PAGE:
Thursday, February 4, 2010
A model's age
A girl recently asked me through a Facebook message, "I wanted to know if it is necessary to share your real age when interviewing with agencies? (I look much younger than my real age, but don't want to be discriminated against)?"
My reply might also help your pursuits:
Well in my experience, to be paid and work with an agency they only need your social security number and "maybe" your photo ID, however I don’t recall the agencies I’ve worked with asking to photo-copy my ID.
When it comes to your age, it is best to be honest. Also if you wanted, you could just sharing the range of your age is ok, an ex: say that you would be great for jobs where you can portray the ages between 17-24 or something like that. However benig honest about your age is not something that should hold you back. If anything the agent will say "oh well you look younger, so you could be sent on a range of castings." Which is only better for you as a model.
Models are not young anymore, most models, those in ads and commercials, (notice the commercials on TV and print ads for lifestyle products, and non-fashion products) they are not all teens or of fashion height. There are many models modeling that are 25-40. Think about the products out there that sell in drugstores, and retail stores, most are targeted towards someone of that demographic and income.
So work with your own range and look, but keep in mind that being a bit older in modeling is not a bad thing actually as well. :) Many models are working and portraying younger when they are actually years older, so it is a normal thing in modeling to be a certain age and be marketing your self younger. Maybe shorter girls in their 20's look like teens, and book teen catalog work, and model for brands targeted at a younger customer.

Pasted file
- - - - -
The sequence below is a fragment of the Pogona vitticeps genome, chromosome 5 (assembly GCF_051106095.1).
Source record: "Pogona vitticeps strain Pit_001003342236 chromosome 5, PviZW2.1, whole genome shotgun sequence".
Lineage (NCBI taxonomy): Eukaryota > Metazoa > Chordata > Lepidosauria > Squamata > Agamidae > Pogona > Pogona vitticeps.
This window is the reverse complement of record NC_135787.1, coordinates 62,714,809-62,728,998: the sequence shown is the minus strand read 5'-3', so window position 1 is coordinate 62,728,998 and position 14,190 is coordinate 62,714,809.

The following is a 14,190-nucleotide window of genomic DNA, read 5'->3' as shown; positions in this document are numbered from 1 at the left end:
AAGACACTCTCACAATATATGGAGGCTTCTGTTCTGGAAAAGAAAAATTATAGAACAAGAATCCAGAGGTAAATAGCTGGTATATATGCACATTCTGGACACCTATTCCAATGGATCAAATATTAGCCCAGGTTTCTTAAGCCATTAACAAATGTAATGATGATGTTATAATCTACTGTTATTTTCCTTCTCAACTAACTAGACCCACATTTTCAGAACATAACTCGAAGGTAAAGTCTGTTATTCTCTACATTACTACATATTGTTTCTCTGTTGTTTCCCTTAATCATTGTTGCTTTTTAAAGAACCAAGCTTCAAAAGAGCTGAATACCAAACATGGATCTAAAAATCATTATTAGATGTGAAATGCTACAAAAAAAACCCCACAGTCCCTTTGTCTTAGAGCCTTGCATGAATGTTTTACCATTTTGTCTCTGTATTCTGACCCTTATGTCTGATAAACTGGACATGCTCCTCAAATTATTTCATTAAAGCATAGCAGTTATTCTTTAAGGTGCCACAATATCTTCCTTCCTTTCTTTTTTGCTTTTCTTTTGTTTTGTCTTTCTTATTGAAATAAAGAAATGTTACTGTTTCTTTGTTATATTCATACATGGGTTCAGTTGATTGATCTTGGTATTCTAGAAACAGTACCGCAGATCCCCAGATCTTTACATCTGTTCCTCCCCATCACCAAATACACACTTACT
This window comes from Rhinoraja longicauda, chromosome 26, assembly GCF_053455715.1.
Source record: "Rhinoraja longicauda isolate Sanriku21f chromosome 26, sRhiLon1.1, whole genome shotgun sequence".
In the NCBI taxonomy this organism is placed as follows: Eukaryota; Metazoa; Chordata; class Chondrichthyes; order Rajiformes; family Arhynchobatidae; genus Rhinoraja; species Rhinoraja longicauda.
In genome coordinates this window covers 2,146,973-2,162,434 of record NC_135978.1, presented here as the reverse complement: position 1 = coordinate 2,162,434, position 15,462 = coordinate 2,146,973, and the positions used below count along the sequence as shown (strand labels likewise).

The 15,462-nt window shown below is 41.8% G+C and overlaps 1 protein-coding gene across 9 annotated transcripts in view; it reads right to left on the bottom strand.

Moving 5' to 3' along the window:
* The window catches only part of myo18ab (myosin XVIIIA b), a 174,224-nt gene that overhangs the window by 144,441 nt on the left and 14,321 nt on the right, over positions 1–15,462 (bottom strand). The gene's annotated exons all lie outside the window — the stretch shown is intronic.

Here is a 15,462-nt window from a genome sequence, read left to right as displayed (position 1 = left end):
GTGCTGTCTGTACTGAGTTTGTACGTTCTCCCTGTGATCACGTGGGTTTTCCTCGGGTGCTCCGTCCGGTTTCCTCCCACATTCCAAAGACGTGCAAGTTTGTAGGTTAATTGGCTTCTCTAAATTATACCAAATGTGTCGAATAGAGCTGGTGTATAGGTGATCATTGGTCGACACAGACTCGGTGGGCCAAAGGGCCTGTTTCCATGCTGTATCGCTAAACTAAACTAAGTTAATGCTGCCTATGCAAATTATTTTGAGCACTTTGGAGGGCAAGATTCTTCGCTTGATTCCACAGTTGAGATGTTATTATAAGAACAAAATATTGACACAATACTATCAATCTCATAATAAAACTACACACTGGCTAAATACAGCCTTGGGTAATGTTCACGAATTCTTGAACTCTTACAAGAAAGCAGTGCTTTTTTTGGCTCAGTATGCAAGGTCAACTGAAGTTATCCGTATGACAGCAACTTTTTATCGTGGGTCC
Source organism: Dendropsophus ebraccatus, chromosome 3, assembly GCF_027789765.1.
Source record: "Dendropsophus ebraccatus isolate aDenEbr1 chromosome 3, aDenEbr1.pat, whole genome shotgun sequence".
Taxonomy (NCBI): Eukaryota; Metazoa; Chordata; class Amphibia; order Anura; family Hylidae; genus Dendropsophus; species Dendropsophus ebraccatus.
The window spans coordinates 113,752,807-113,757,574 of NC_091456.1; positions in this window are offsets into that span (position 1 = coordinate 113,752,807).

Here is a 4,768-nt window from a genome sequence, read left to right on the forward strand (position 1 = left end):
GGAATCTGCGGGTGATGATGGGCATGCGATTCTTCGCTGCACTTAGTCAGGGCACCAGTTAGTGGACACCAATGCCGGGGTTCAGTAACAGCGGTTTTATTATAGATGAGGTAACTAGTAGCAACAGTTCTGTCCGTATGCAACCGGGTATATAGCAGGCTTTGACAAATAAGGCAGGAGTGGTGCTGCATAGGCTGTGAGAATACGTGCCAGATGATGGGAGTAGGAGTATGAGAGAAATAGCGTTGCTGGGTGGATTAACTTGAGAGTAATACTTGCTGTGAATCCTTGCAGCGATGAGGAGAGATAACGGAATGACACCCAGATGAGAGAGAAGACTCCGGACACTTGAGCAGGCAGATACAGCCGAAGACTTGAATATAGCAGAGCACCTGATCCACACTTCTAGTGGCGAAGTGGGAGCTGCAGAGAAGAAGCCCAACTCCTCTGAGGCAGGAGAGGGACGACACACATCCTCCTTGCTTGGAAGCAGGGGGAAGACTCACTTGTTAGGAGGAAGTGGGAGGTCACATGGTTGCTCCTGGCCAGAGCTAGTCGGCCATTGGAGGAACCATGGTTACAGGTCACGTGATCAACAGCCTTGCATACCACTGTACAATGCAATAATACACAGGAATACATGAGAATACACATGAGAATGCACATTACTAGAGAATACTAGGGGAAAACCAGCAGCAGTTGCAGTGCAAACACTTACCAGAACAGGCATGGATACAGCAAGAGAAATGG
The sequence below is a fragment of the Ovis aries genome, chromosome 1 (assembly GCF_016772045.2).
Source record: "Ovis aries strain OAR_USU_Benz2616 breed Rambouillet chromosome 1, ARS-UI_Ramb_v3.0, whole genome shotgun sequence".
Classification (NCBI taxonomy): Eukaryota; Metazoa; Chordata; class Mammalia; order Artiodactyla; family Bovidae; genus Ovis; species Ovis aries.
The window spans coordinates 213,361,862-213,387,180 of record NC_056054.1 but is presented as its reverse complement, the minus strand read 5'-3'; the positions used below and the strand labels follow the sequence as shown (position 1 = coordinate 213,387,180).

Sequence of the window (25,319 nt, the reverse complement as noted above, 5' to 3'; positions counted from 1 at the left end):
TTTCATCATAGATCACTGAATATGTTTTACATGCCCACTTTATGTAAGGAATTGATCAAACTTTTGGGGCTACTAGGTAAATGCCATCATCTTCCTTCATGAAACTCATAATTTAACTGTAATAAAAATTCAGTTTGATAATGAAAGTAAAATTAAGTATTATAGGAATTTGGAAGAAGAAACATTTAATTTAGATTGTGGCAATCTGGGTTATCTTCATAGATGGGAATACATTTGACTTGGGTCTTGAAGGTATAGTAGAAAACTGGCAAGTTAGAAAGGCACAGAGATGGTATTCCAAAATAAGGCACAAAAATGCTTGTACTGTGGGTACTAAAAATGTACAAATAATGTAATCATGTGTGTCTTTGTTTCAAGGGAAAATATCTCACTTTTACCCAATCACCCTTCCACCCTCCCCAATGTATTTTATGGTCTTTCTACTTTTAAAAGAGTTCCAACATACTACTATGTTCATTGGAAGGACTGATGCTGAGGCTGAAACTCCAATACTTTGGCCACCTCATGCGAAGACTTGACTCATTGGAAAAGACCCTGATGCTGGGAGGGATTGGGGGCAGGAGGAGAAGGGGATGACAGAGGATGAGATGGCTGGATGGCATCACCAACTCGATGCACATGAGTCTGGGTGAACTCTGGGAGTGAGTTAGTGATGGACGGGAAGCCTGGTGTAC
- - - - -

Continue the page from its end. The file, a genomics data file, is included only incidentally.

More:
And, when it comes to your name, even if you want to use "a different name for modeling" and a different name is on your comp card, it is best to tell the agency your "real name" and legal information, so you can be paid properly. Unless you have a Doing Business As account with your bank and can deposit checks with the "stage name", without this---beware that you might not be able to deposit the check in your "model name."
Agencies also are businesses and they do taxes, and as a model you are responsible for your own taxes as well, so be clear with the agencies you work with about how to pay you and what name should be on the check. You will most likely be asked for your Tax ID number or social security number.